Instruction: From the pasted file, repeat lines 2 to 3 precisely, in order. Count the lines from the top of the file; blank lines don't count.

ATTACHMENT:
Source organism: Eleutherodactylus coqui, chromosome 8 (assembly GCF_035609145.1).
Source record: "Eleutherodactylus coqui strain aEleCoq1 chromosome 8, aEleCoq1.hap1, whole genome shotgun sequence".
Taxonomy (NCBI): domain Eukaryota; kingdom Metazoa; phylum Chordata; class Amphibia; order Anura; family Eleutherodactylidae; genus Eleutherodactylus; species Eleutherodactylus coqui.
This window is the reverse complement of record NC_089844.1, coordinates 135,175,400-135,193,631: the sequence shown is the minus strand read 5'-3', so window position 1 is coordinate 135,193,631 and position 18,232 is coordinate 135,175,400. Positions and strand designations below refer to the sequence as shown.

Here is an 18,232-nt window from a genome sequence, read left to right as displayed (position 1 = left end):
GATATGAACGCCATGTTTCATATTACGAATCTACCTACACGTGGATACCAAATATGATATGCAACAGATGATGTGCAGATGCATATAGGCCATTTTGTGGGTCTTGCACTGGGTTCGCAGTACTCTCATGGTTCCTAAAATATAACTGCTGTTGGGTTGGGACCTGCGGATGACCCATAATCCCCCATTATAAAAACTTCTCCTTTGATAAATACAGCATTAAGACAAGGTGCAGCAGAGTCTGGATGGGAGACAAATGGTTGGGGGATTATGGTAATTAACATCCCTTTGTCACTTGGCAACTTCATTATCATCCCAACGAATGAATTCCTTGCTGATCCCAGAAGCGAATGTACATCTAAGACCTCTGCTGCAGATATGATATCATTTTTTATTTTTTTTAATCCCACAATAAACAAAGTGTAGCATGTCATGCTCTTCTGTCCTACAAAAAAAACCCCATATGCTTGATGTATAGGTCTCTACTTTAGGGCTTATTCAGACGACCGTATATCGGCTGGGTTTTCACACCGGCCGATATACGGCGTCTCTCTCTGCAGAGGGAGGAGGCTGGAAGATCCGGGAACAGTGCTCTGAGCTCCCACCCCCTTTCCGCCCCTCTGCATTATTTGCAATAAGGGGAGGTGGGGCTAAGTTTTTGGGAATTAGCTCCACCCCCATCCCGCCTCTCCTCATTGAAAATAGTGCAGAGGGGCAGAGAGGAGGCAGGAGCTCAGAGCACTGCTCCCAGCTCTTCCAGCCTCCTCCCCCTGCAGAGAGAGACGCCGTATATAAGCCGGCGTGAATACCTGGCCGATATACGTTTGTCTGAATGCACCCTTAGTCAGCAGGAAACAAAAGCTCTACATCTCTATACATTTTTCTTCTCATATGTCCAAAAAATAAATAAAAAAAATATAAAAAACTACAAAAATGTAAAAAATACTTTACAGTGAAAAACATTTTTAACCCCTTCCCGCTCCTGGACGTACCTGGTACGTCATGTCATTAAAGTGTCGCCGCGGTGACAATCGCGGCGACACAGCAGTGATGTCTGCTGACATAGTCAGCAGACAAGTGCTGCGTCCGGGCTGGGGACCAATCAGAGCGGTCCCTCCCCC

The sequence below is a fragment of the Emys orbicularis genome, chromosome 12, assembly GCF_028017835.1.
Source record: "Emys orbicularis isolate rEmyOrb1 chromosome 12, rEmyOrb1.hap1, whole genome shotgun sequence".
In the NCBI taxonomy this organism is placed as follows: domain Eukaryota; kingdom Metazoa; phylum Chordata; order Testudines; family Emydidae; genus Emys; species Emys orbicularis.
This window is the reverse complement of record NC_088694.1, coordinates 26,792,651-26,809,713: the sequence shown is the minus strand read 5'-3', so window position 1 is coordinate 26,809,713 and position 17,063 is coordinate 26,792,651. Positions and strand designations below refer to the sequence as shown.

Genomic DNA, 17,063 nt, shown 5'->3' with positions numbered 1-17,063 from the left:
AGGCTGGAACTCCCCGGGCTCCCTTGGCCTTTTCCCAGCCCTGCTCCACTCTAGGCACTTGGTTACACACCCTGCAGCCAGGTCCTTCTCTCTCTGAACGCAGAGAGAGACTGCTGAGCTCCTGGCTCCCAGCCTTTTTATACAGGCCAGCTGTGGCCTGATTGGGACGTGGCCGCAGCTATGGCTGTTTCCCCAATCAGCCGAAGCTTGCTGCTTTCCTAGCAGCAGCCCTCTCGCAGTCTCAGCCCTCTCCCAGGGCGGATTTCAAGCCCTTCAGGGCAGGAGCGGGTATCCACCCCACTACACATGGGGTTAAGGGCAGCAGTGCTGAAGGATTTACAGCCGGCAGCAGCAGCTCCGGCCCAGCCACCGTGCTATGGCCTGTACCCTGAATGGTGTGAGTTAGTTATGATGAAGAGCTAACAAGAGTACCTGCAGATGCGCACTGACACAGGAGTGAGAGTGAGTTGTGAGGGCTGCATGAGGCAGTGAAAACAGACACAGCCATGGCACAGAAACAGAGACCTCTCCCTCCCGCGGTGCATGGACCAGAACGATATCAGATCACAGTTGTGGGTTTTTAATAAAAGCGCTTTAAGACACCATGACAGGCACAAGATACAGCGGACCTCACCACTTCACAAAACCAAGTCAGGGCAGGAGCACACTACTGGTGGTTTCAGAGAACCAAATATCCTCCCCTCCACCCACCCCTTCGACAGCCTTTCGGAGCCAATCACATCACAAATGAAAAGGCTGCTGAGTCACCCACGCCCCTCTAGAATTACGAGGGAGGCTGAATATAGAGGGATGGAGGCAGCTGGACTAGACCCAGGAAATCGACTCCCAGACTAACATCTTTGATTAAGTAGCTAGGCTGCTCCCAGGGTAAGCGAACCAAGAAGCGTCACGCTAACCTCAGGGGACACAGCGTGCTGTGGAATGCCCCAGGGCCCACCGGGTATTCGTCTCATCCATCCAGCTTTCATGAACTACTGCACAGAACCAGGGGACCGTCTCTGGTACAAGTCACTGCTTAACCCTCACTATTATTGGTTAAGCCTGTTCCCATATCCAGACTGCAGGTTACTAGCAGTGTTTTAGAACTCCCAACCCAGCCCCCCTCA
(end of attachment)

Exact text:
Source record: "Eleutherodactylus coqui strain aEleCoq1 chromosome 8, aEleCoq1.hap1, whole genome shotgun sequence".
Taxonomy (NCBI): domain Eukaryota; kingdom Metazoa; phylum Chordata; class Amphibia; order Anura; family Eleutherodactylidae; genus Eleutherodactylus; species Eleutherodactylus coqui.